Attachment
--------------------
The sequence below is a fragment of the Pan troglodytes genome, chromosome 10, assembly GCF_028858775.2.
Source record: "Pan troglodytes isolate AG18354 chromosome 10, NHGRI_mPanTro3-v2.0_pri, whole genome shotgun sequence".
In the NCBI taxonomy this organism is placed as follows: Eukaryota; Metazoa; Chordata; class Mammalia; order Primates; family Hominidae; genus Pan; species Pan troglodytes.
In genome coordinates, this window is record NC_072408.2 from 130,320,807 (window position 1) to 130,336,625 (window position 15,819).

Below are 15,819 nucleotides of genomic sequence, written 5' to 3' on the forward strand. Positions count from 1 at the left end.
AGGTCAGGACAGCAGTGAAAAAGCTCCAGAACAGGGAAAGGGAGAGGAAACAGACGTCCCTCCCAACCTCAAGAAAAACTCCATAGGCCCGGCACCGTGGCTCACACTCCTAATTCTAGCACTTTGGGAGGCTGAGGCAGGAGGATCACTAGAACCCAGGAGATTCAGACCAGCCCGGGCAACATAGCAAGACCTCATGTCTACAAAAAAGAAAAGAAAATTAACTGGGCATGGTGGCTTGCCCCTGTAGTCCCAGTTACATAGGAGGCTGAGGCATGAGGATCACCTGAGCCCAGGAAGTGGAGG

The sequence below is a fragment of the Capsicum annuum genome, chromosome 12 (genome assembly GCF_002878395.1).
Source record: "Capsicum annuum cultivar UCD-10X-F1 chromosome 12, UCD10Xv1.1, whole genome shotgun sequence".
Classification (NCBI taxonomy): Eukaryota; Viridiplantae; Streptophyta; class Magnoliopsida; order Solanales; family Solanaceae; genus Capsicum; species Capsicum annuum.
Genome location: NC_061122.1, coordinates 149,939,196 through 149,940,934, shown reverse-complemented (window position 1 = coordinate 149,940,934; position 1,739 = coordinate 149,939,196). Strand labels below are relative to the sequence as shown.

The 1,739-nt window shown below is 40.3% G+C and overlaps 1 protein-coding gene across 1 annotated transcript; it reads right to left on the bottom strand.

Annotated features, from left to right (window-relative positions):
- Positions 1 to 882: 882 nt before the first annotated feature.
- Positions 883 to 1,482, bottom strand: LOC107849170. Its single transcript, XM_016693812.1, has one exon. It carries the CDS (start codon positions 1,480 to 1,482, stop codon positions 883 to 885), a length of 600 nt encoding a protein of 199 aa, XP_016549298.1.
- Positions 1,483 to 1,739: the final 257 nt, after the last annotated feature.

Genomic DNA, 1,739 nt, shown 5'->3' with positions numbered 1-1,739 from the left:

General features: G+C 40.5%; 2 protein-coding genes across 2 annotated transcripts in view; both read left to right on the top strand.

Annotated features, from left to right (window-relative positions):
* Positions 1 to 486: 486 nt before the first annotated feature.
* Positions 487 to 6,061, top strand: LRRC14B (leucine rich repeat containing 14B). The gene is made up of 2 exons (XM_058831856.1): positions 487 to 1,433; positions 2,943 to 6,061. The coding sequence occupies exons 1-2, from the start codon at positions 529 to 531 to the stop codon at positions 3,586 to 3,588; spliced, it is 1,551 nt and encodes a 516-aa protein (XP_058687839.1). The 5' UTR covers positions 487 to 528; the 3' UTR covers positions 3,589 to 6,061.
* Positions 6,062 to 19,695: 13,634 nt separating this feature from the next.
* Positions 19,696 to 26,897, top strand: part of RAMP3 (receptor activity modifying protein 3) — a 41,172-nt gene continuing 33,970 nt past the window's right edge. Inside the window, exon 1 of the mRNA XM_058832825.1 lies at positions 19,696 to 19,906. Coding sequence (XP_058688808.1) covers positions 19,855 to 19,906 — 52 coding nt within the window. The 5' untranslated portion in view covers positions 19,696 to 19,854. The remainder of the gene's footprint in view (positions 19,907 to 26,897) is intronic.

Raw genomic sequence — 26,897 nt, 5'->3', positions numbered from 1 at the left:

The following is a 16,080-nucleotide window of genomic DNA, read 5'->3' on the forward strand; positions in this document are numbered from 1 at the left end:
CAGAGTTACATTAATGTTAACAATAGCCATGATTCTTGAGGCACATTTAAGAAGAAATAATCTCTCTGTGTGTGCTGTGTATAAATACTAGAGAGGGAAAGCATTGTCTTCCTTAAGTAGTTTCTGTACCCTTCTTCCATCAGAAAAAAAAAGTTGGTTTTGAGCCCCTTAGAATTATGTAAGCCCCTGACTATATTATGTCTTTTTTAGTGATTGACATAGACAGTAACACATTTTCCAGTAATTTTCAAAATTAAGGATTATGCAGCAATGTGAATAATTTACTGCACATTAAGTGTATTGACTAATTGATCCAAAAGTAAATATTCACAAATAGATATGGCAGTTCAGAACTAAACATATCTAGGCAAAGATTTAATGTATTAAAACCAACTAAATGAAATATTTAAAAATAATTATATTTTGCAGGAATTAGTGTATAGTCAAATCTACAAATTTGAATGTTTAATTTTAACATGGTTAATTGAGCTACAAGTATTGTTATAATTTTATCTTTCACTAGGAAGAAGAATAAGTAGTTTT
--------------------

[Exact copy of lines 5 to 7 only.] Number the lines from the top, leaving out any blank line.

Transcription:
Below are 15,819 nucleotides of genomic sequence, written 5' to 3' on the forward strand. Positions count from 1 at the left end.
AGGTCAGGACAGCAGTGAAAAAGCTCCAGAACAGGGAAAGGGAGAGGAAACAGACGTCCCTCCCAACCTCAAGAAAAACTCCATAGGCCCGGCACCGTGGCTCACACTCCTAATTCTAGCACTTTGGGAGGCTGAGGCAGGAGGATCACTAGAACCCAGGAGATTCAGACCAGCCCGGGCAACATAGCAAGACCTCATGTCTACAAAAAAGAAAAGAAAATTAACTGGGCATGGTGGCTTGCCCCTGTAGTCCCAGTTACATAGGAGGCTGAGGCATGAGGATCACCTGAGCCCAGGAAGTGGAGG

The sequence below is a fragment of the Capsicum annuum genome, chromosome 12 (genome assembly GCF_002878395.1).